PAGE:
The Gödel incompleteness theorems are closly linked with computability theory. Not much computability theory is required to understand the connection, but this connection is best seen when one relates the idea of ${\Sigma}_{1}$ formulas to the idea of recursively enumerable sets (also sometimes called computably enumerable sets). This page reviews a small amount of computability theory and sets out the connection.

Computability theory identifies an informal intuitive idea of what it
means for a fuction or set to be computable with a precise machine model
for computability, such as Turing machines or register machines. The fact
that there are so many machine models known that capture the same notion
of computable

can be taken a evidence that the intuitive idea is
indeed accurately captured by these models. Here I will take the idea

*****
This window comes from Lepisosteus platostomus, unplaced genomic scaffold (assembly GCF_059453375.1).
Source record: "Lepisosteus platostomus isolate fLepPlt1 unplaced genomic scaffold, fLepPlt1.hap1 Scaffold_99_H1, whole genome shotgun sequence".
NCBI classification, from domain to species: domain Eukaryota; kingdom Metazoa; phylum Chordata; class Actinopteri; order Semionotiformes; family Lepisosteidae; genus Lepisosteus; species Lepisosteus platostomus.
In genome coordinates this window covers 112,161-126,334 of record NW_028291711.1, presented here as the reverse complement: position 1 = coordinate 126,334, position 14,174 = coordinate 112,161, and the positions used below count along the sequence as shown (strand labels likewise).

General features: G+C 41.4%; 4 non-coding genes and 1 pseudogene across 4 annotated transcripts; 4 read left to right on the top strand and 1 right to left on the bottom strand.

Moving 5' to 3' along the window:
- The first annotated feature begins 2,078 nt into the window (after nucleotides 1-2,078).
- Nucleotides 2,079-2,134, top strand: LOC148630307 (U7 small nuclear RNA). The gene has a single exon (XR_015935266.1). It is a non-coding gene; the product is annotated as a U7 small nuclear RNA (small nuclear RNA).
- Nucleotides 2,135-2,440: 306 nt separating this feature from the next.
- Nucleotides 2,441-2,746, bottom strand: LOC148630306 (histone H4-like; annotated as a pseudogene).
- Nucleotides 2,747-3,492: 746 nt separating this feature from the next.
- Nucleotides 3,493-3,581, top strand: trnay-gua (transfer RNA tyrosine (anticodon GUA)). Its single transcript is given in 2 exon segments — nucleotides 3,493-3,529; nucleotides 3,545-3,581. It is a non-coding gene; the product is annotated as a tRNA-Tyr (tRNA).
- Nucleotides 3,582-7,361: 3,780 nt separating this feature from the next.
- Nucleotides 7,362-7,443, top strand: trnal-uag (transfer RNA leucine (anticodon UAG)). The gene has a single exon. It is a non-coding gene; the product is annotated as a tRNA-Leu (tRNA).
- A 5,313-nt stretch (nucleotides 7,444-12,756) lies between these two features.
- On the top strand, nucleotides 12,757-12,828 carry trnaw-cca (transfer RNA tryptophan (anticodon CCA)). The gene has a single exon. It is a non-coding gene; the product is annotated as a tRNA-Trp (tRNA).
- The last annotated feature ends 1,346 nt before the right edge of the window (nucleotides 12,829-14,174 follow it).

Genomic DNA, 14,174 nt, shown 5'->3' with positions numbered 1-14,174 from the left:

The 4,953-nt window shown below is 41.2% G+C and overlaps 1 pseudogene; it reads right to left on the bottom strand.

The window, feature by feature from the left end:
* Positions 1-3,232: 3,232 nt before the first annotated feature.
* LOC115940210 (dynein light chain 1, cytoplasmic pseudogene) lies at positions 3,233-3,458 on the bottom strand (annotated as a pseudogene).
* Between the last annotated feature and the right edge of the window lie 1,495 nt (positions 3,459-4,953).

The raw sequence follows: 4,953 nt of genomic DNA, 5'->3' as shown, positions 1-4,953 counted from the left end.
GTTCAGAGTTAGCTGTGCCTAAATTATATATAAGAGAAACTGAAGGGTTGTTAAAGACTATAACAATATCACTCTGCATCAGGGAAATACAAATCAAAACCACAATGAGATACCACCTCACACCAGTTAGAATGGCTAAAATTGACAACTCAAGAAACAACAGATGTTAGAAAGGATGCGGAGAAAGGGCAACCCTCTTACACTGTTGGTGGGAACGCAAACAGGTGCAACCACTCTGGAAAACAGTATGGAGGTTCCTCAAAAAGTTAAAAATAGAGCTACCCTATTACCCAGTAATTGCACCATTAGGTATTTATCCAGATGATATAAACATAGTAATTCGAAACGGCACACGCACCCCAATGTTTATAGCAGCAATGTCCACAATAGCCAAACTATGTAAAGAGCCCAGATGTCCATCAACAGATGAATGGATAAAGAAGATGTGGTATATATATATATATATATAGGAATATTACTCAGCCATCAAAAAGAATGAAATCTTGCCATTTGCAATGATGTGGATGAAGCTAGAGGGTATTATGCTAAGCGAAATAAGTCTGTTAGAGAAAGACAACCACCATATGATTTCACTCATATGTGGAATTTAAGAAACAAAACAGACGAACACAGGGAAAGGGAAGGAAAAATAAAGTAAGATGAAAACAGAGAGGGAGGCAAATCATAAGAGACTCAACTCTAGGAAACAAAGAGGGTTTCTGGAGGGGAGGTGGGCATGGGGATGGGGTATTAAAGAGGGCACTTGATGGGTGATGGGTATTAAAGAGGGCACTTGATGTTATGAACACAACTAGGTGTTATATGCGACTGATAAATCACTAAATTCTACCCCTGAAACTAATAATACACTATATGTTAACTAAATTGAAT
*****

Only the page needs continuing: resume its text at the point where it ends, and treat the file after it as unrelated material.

of register machine

, as it is a little more convenient for our
purposes. The energetic reader will be able to verify that the register
machine model does indeed correspond whith his/her favourite model,
be it Turing machines, the lambda calculus, Kolmogorov machines, or whatever.

Definition.

A register machine has a finite number of registers
${R}_{0},{R}_{1},\dots $
each of which is capable of storing a natural number. It has a *program*
which is a finite list of instructions labelled ${I}_{0},{I}_{1},\dots $.
Each instruction is of the type

- ${I}_{k}$: ${R}_{i}\text{:=}{R}_{i}+1$

or

- ${I}_{k}$: if ${R}_{i}>0$ then ${R}_{i}\text{:=}{R}_{i}-1$ else goto ${I}_{j}$

In both cases, the next instruction to be execute is the next one on the list, ${I}_{k+1}$,
unless the goto ${I}_{j}$

is performed. There is a last instruction, and if this last
instruction is performed without any goto ${I}_{j}$

clause being executed then the machine